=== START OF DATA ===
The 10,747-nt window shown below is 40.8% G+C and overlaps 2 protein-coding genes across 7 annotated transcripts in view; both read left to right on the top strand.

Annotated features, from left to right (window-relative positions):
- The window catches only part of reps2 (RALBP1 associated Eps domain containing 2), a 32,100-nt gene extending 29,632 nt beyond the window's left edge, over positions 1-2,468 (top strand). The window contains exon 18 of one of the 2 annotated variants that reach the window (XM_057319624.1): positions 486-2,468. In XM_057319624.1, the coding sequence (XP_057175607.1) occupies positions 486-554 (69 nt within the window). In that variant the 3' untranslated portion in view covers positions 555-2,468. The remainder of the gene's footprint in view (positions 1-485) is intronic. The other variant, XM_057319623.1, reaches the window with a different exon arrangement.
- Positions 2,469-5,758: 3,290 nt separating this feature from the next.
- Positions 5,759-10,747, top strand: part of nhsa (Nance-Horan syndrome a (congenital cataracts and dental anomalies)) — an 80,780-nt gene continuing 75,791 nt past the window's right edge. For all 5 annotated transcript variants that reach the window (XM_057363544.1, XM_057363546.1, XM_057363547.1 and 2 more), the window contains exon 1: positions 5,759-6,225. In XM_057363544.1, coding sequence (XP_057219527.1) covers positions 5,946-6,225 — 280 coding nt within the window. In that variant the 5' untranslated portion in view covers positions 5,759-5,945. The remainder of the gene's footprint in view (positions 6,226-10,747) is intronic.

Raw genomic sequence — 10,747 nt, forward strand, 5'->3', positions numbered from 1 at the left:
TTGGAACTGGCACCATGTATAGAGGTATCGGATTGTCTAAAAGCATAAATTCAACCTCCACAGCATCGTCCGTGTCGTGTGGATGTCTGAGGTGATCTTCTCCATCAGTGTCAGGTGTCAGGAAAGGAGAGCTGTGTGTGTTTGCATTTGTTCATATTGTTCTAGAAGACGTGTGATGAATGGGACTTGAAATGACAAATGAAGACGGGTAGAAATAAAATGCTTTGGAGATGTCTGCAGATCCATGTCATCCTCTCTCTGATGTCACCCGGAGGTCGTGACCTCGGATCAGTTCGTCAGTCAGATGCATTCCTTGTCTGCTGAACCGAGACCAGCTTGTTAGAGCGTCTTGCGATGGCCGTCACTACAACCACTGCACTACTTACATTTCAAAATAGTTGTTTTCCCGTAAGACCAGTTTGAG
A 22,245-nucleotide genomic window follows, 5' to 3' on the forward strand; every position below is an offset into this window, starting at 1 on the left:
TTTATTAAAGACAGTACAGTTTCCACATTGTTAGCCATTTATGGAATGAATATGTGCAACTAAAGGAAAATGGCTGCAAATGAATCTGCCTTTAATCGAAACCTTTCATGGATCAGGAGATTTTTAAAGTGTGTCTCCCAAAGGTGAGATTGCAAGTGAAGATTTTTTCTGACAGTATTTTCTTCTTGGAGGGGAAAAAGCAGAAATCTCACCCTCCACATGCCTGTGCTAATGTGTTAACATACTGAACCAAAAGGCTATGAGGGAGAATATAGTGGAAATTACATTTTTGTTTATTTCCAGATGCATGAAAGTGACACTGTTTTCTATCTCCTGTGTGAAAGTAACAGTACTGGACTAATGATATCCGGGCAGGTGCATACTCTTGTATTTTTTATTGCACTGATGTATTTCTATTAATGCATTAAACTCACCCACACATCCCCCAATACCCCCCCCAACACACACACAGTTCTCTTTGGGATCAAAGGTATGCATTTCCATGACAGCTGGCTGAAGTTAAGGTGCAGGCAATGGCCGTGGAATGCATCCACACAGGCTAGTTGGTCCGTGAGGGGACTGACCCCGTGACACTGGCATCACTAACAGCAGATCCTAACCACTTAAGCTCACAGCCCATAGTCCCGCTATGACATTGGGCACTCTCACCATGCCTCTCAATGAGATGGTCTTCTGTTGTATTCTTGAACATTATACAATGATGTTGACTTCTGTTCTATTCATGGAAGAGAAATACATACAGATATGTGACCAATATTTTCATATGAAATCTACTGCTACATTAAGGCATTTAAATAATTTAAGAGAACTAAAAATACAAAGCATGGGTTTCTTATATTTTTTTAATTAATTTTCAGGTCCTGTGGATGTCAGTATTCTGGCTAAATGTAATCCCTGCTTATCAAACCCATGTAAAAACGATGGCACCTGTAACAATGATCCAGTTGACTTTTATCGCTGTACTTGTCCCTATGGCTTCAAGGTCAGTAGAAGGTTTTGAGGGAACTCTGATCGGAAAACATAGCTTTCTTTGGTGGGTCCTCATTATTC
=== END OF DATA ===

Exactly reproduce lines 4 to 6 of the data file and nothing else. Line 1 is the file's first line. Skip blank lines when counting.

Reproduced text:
- Positions 2,469-5,758: 3,290 nt separating this feature from the next.
- Positions 5,759-10,747, top strand: part of nhsa (Nance-Horan syndrome a (congenital cataracts and dental anomalies)) — an 80,780-nt gene continuing 75,791 nt past the window's right edge. For all 5 annotated transcript variants that reach the window (XM_057363544.1, XM_057363546.1, XM_057363547.1 and 2 more), the window contains exon 1: positions 5,759-6,225. In XM_057363544.1, coding sequence (XP_057219527.1) covers positions 5,946-6,225 — 280 coding nt within the window. In that variant the 5' untranslated portion in view covers positions 5,759-5,945. The remainder of the gene's footprint in view (positions 6,226-10,747) is intronic.

Raw genomic sequence — 10,747 nt, forward strand, 5'->3', positions numbered from 1 at the left: